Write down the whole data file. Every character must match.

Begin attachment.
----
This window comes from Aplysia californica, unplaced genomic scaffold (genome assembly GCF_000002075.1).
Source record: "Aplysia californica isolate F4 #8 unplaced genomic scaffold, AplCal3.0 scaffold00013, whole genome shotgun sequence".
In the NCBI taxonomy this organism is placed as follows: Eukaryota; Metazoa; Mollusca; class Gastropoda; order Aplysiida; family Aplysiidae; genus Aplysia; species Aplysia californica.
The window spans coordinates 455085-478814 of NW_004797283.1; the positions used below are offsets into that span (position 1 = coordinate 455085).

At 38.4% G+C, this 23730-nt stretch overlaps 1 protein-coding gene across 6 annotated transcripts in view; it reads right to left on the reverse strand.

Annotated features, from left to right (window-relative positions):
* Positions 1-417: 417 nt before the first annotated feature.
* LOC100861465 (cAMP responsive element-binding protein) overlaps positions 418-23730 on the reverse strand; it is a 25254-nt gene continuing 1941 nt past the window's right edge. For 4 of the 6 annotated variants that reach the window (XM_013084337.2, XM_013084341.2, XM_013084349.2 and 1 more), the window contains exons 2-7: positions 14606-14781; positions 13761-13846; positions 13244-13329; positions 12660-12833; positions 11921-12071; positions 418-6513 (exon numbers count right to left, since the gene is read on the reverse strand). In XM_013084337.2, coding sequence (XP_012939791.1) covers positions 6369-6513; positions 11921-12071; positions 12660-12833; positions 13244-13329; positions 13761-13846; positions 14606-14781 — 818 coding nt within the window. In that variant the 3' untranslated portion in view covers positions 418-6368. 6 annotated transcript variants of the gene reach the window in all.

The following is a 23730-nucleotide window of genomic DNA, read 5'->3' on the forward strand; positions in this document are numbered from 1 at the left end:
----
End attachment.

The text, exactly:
This window comes from Aplysia californica, unplaced genomic scaffold (genome assembly GCF_000002075.1).
Source record: "Aplysia californica isolate F4 #8 unplaced genomic scaffold, AplCal3.0 scaffold00013, whole genome shotgun sequence".
In the NCBI taxonomy this organism is placed as follows: Eukaryota; Metazoa; Mollusca; class Gastropoda; order Aplysiida; family Aplysiidae; genus Aplysia; species Aplysia californica.
The window spans coordinates 455085-478814 of NW_004797283.1; the positions used below are offsets into that span (position 1 = coordinate 455085).

At 38.4% G+C, this 23730-nt stretch overlaps 1 protein-coding gene across 6 annotated transcripts in view; it reads right to left on the reverse strand.

Annotated features, from left to right (window-relative positions):
* Positions 1-417: 417 nt before the first annotated feature.
* LOC100861465 (cAMP responsive element-binding protein) overlaps positions 418-23730 on the reverse strand; it is a 25254-nt gene continuing 1941 nt past the window's right edge. For 4 of the 6 annotated variants that reach the window (XM_013084337.2, XM_013084341.2, XM_013084349.2 and 1 more), the window contains exons 2-7: positions 14606-14781; positions 13761-13846; positions 13244-13329; positions 12660-12833; positions 11921-12071; positions 418-6513 (exon numbers count right to left, since the gene is read on the reverse strand). In XM_013084337.2, coding sequence (XP_012939791.1) covers positions 6369-6513; positions 11921-12071; positions 12660-12833; positions 13244-13329; positions 13761-13846; positions 14606-14781 — 818 coding nt within the window. In that variant the 3' untranslated portion in view covers positions 418-6368. 6 annotated transcript variants of the gene reach the window in all.

The following is a 23730-nucleotide window of genomic DNA, read 5'->3' on the forward strand; positions in this document are numbered from 1 at the left end: